Estate Planning 101: Back to Basics
August 13 2020
The COVID-19 pandemic has focused us all on necessities and on trying to prepare for an uncertain future. This article outlines why an estate plan is one of those necessities.
I Don’t Have an Estate Plan; What Would Happen if I Died?
It’s important to have an estate plan for several reasons. During your life, you want to ensure that you control your assets and that if you are ever incapacitated, your estate is controlled by a trustee that you have selected. When you pass away, you want to be sure that your assets are distributed to your beneficiaries in accordance with your wishes. This is especially important if you have charitable bequests, young children, or want to distribute specific assets to certain beneficiaries or in specific ways such as by age or in trust.
If you live in California and do not have a will or an estate plan, the State of California will apply a default plan to your estate, also known as intestate succession. This may include probate, which is a court-involved process that you want to avoid (see below). California’s default plan will distribute your assets according to a formula, and for some, this is acceptable. But what about those who wish to include charitable organizations or friends, or prefer their assets going to one side of the family rather than another? What about children who might receive their bequest at the age of eighteen versus being held in trust for them until the age of twenty-five? What about children with special needs or addiction issues, where a direct distribution could be detrimental?
Can I Opt for a Will?
A will takes effect at death; it does not consider incapacity and medical choices needed during life. Unfortunately, neither does it ensure that your heirs will avoid probate. In fact, without a trust or beneficiary designation, a will can trigger a probate action. Generally, a probate takes anywhere from fifteen months or more (especially during COVID-19). Not only is it a long process, it is also expensive. The probate fees are statutory, which means that the fees are based on the gross estate, not net estate. For example, statutory fees for a one million-dollar estate are about twenty-five thousand dollars for the executor and twenty-five thousand dollars for the attorney, which would cost the heirs about fifty thousand dollars. Probate is waived if the estate is less than $166,250.
What is the Solution?
The trust is the centerpiece of an estate plan. It provides for incapacity planning for you during your lifetime, distributes your assets to your beneficiaries in accordance with your wishes, and avoids probate (so long as your assets are titled properly).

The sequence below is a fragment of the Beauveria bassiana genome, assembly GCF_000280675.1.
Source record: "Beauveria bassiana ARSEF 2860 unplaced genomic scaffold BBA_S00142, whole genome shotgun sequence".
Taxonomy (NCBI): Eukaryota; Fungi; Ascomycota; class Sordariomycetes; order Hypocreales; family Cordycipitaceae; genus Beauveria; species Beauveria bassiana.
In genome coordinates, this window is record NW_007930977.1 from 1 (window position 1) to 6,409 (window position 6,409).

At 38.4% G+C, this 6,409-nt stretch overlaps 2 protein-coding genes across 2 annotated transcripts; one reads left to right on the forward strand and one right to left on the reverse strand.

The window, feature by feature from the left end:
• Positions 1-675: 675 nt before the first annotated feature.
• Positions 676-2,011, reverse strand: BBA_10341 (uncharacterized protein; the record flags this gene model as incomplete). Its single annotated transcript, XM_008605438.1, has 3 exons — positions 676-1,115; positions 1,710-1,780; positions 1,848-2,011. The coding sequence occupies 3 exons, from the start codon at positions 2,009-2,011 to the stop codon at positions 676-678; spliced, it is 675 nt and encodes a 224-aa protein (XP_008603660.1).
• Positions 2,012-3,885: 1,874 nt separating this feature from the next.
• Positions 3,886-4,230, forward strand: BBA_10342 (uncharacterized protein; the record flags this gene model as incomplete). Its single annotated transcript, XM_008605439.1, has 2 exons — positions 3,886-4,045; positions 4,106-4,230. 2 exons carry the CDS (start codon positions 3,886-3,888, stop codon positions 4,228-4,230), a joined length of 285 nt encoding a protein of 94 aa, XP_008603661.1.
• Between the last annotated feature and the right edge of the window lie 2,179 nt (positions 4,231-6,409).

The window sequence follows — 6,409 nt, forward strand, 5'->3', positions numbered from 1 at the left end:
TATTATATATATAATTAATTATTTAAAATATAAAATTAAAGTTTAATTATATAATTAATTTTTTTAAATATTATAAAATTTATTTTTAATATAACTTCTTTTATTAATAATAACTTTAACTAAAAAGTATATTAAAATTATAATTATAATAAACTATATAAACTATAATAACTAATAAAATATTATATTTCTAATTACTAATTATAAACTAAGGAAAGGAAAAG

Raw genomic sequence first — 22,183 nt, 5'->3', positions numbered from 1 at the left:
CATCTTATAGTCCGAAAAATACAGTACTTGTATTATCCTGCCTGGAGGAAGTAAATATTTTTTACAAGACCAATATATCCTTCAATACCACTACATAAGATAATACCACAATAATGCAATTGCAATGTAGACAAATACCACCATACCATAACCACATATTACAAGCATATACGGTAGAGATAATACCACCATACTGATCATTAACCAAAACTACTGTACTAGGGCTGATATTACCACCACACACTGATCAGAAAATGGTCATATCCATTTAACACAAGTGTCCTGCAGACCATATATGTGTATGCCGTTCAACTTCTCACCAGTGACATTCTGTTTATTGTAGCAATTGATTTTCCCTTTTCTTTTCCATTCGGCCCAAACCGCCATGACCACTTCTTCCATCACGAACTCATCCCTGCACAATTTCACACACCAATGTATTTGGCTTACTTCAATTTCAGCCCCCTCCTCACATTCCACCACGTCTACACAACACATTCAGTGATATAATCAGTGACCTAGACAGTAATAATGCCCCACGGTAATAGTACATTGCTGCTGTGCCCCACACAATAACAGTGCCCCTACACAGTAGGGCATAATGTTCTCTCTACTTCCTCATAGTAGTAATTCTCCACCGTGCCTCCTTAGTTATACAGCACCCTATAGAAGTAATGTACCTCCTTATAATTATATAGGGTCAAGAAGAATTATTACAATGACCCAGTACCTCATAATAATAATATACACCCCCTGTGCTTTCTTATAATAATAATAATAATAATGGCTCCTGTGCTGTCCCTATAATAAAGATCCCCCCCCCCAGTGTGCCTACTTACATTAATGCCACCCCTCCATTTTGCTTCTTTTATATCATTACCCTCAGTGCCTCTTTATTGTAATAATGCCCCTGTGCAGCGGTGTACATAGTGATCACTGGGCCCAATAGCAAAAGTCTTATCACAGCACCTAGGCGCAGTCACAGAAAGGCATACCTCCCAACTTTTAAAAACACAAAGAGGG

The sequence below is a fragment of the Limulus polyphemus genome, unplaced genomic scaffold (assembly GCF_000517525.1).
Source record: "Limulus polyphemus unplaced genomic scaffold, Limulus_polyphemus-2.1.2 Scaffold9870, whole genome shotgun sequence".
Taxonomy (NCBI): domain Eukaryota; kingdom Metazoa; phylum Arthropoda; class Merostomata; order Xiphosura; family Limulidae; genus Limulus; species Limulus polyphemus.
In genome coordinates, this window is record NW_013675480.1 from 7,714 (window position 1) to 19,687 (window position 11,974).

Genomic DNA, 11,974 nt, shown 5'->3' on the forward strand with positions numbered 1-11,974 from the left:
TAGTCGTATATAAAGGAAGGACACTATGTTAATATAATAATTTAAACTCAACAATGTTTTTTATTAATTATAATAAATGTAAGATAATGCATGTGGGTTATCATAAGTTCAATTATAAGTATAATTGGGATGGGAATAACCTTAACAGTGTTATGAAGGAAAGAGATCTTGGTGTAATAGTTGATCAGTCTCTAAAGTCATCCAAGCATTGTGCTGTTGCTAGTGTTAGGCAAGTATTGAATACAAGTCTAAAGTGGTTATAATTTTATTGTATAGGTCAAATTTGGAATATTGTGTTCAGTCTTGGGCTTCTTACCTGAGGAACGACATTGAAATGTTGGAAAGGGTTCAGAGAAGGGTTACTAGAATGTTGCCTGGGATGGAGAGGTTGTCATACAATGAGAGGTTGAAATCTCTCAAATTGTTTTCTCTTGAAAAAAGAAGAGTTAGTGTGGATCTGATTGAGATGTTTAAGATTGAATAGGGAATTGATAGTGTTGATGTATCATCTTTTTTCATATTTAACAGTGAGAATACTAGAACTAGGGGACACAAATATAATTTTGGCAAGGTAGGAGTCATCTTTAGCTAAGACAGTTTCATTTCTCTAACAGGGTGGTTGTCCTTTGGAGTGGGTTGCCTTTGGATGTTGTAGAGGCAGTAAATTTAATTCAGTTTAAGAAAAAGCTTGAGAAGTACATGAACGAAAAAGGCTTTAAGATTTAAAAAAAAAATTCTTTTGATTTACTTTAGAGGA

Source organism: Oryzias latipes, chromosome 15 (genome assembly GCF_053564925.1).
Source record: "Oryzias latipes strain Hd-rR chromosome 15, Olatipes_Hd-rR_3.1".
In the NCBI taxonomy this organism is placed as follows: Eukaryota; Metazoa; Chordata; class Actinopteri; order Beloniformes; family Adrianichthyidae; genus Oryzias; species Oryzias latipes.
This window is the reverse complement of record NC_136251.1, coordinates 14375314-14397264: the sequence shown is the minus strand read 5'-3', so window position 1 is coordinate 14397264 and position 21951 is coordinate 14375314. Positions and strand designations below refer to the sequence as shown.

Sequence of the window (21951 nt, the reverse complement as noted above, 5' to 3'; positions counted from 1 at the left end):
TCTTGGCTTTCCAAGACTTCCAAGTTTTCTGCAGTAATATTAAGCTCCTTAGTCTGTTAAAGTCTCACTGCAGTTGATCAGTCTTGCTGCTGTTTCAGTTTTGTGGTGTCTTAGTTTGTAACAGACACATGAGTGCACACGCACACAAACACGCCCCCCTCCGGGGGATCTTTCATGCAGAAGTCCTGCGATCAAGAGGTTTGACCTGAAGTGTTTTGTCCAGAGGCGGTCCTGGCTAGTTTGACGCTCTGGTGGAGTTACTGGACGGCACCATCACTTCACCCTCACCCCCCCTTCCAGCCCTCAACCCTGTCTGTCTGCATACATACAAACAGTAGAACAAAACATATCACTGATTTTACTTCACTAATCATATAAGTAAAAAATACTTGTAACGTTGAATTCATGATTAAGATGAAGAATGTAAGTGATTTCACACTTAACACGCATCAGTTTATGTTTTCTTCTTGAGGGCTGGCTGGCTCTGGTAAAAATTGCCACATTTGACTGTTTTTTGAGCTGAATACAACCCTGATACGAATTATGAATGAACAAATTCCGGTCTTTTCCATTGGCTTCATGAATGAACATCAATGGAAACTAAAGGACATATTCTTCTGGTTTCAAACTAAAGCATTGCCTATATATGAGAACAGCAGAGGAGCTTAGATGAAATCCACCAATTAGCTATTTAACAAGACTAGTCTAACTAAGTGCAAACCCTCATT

The trust allows you to appoint trustees to help manage the trust. While initially, you are trustee of your trust, if you are incapacitated or unable to manage your own financial affairs, your “trusted trustees” will have the legal authority to step in to manage your assets on your behalf. Without a trust, you would have to go through a conservatorship to have someone take over when you can’t manage your estate. In this process, the court appoints a conservator for you, who may be a complete stranger. Most of us would want to avoid this costly and impersonal process and appoint a spouse, family member, or friend for this critical role.
How About Medical Decisions and What is an Advance Health Care Directive?
An Advance Health Care Directive is a document that gives someone (otherwise known as an “agent”) the legal authority to act on your behalf if you are unable to do so. This document allows you to give authorization to a parent, spouse, sibling, or friend to advocate on your behalf in medical decisions—per your instructions—when you cannot speak yourself. You can make detailed decisions for your agent to follow such as whether you would like to be a donor, what type of treatments you would accept or refuse, and end of life decisions.
Do I Need an Advance Health Care Directive?
In California, once you turn eighteen no one (not even a spouse or parent you are living with) can consent or make decisions on your behalf unless you have an Advance Health Care Directive authorizing them to do so. Therefore, anyone over the age of eighteen should have an Advance Health Care Directive.
Can I Update My Will, Trust, or Advance Health Care Directive?
Yes, your plan can be updated whenever you want and as many times as you want. Beneficiaries, trustees, Advance Health Care Directive decisions and agents can change over time as we navigate through life.
These days there are enough issues to keep you awake at night—your estate planning doesn’t need to be one of them. This is a good time to create, review, and/or update your estate plan. While this article discusses the trust, will, and Advance Health Care Directive, at Weintraub Tobin we provide for comprehensive estate planning and can help guide you and your family through the estate planning process.